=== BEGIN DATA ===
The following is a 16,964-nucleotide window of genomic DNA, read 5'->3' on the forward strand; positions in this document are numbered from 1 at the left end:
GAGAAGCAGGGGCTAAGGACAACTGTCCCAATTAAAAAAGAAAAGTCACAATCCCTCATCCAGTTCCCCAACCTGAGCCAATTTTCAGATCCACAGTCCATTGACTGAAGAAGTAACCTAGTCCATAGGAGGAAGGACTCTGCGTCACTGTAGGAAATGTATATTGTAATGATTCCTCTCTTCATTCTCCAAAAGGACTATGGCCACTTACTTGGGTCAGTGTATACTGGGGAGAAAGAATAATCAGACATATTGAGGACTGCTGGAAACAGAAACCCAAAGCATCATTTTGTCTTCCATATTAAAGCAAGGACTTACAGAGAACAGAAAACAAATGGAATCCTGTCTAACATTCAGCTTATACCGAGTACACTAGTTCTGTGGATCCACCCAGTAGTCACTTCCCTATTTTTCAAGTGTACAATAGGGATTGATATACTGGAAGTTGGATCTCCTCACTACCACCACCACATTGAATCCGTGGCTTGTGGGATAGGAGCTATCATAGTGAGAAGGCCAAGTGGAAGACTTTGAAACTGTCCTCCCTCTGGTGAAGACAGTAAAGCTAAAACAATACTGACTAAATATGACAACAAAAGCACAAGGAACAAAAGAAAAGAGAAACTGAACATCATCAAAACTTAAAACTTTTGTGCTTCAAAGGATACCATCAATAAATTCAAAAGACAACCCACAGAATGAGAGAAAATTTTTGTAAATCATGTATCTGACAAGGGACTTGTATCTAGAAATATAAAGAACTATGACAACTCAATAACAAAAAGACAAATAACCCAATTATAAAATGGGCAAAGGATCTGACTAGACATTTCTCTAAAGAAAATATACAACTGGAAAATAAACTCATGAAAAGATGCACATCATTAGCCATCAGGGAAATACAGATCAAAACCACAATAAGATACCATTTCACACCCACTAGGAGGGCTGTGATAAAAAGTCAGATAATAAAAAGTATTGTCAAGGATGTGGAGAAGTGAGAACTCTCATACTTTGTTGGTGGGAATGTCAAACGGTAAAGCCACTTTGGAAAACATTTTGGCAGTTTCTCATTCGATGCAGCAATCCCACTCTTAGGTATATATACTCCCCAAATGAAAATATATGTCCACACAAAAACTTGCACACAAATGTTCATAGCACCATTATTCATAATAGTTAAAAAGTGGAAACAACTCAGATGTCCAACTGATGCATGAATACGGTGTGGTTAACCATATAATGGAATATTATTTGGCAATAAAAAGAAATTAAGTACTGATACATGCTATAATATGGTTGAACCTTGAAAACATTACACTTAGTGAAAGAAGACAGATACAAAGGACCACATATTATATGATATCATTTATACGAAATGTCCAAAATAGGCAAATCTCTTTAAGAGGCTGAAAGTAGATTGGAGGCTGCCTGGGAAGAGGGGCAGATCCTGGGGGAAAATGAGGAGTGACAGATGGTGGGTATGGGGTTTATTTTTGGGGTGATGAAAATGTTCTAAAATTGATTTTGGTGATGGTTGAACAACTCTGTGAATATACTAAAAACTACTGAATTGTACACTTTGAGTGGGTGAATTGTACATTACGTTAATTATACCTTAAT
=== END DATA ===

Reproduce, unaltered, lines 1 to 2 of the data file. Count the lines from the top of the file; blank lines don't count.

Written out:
The following is a 16,964-nucleotide window of genomic DNA, read 5'->3' on the forward strand; positions in this document are numbered from 1 at the left end:
GAGAAGCAGGGGCTAAGGACAACTGTCCCAATTAAAAAAGAAAAGTCACAATCCCTCATCCAGTTCCCCAACCTGAGCCAATTTTCAGATCCACAGTCCATTGACTGAAGAAGTAACCTAGTCCATAGGAGGAAGGACTCTGCGTCACTGTAGGAAATGTATATTGTAATGATTCCTCTCTTCATTCTCCAAAAGGACTATGGCCACTTACTTGGGTCAGTGTATACTGGGGAGAAAGAATAATCAGACATATTGAGGACTGCTGGAAACAGAAACCCAAAGCATCATTTTGTCTTCCATATTAAAGCAAGGACTTACAGAGAACAGAAAACAAATGGAATCCTGTCTAACATTCAGCTTATACCGAGTACACTAGTTCTGTGGATCCACCCAGTAGTCACTTCCCTATTTTTCAAGTGTACAATAGGGATTGATATACTGGAAGTTGGATCTCCTCACTACCACCACCACATTGAATCCGTGGCTTGTGGGATAGGAGCTATCATAGTGAGAAGGCCAAGTGGAAGACTTTGAAACTGTCCTCCCTCTGGTGAAGACAGTAAAGCTAAAACAATACTGACTAAATATGACAACAAAAGCACAAGGAACAAAAGAAAAGAGAAACTGAACATCATCAAAACTTAAAACTTTTGTGCTTCAAAGGATACCATCAATAAATTCAAAAGACAACCCACAGAATGAGAGAAAATTTTTGTAAATCATGTATCTGACAAGGGACTTGTATCTAGAAATATAAAGAACTATGACAACTCAATAACAAAAAGACAAATAACCCAATTATAAAATGGGCAAAGGATCTGACTAGACATTTCTCTAAAGAAAATATACAACTGGAAAATAAACTCATGAAAAGATGCACATCATTAGCCATCAGGGAAATACAGATCAAAACCACAATAAGATACCATTTCACACCCACTAGGAGGGCTGTGATAAAAAGTCAGATAATAAAAAGTATTGTCAAGGATGTGGAGAAGTGAGAACTCTCATACTTTGTTGGTGGGAATGTCAAACGGTAAAGCCACTTTGGAAAACATTTTGGCAGTTTCTCATTCGATGCAGCAATCCCACTCTTAGGTATATATACTCCCCAAATGAAAATATATGTCCACACAAAAACTTGCACACAAATGTTCATAGCACCATTATTCATAATAGTTAAAAAGTGGAAACAACTCAGATGTCCAACTGATGCATGAATACGGTGTGGTTAACCATATAATGGAATATTATTTGGCAATAAAAAGAAATTAAGTACTGATACATGCTATAATATGGTTGAACCTTGAAAACATTACACTTAGTGAAAGAAGACAGATACAAAGGACCACATATTATATGATATCATTTATACGAAATGTCCAAAATAGGCAAATCTCTTTAAGAGGCTGAAAGTAGATTGGAGGCTGCCTGGGAAGAGGGGCAGATCCTGGGGGAAAATGAGGAGTGACAGATGGTGGGTATGGGGTTTATTTTTGGGGTGATGAAAATGTTCTAAAATTGATTTTGGTGATGGTTGAACAACTCTGTGAATATACTAAAAACTACTGAATTGTACACTTTGAGTGGGTGAATTGTACATTACGTTAATTATACCTTAAT